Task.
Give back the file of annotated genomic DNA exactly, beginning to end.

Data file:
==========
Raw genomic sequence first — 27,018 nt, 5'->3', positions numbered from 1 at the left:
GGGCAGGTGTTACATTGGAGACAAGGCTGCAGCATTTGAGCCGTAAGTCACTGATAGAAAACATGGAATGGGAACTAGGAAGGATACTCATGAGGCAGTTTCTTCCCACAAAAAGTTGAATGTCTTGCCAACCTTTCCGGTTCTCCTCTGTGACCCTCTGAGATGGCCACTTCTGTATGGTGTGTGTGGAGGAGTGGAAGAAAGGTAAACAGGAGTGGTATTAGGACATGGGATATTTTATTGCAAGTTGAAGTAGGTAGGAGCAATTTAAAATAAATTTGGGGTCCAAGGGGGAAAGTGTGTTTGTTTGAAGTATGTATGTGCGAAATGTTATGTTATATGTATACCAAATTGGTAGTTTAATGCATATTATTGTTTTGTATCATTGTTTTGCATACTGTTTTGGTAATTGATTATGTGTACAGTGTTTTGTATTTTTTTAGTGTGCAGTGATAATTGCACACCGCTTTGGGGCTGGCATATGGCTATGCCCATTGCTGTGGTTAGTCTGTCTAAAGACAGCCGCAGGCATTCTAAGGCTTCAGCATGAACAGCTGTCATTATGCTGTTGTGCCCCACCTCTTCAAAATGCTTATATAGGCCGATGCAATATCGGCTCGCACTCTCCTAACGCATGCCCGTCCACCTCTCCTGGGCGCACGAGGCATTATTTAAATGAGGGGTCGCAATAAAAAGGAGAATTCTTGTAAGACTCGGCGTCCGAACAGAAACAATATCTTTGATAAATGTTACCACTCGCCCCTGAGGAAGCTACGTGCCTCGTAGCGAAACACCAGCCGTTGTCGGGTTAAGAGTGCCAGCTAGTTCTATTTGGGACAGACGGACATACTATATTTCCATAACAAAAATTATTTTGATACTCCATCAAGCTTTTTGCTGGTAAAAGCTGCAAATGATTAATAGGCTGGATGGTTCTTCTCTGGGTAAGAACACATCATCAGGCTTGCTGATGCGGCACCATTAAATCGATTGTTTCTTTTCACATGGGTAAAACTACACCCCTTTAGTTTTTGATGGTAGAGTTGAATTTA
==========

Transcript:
Raw genomic sequence first — 27,018 nt, 5'->3', positions numbered from 1 at the left:
GGGCAGGTGTTACATTGGAGACAAGGCTGCAGCATTTGAGCCGTAAGTCACTGATAGAAAACATGGAATGGGAACTAGGAAGGATACTCATGAGGCAGTTTCTTCCCACAAAAAGTTGAATGTCTTGCCAACCTTTCCGGTTCTCCTCTGTGACCCTCTGAGATGGCCACTTCTGTATGGTGTGTGTGGAGGAGTGGAAGAAAGGTAAACAGGAGTGGTATTAGGACATGGGATATTTTATTGCAAGTTGAAGTAGGTAGGAGCAATTTAAAATAAATTTGGGGTCCAAGGGGGAAAGTGTGTTTGTTTGAAGTATGTATGTGCGAAATGTTATGTTATATGTATACCAAATTGGTAGTTTAATGCATATTATTGTTTTGTATCATTGTTTTGCATACTGTTTTGGTAATTGATTATGTGTACAGTGTTTTGTATTTTTTTAGTGTGCAGTGATAATTGCACACCGCTTTGGGGCTGGCATATGGCTATGCCCATTGCTGTGGTTAGTCTGTCTAAAGACAGCCGCAGGCATTCTAAGGCTTCAGCATGAACAGCTGTCATTATGCTGTTGTGCCCCACCTCTTCAAAATGCTTATATAGGCCGATGCAATATCGGCTCGCACTCTCCTAACGCATGCCCGTCCACCTCTCCTGGGCGCACGAGGCATTATTTAAATGAGGGGTCGCAATAAAAAGGAGAATTCTTGTAAGACTCGGCGTCCGAACAGAAACAATATCTTTGATAAATGTTACCACTCGCCCCTGAGGAAGCTACGTGCCTCGTAGCGAAACACCAGCCGTTGTCGGGTTAAGAGTGCCAGCTAGTTCTATTTGGGACAGACGGACATACTATATTTCCATAACAAAAATTATTTTGATACTCCATCAAGCTTTTTGCTGGTAAAAGCTGCAAATGATTAATAGGCTGGATGGTTCTTCTCTGGGTAAGAACACATCATCAGGCTTGCTGATGCGGCACCATTAAATCGATTGTTTCTTTTCACATGGGTAAAACTACACCCCTTTAGTTTTTGATGGTAGAGTTGAATTTA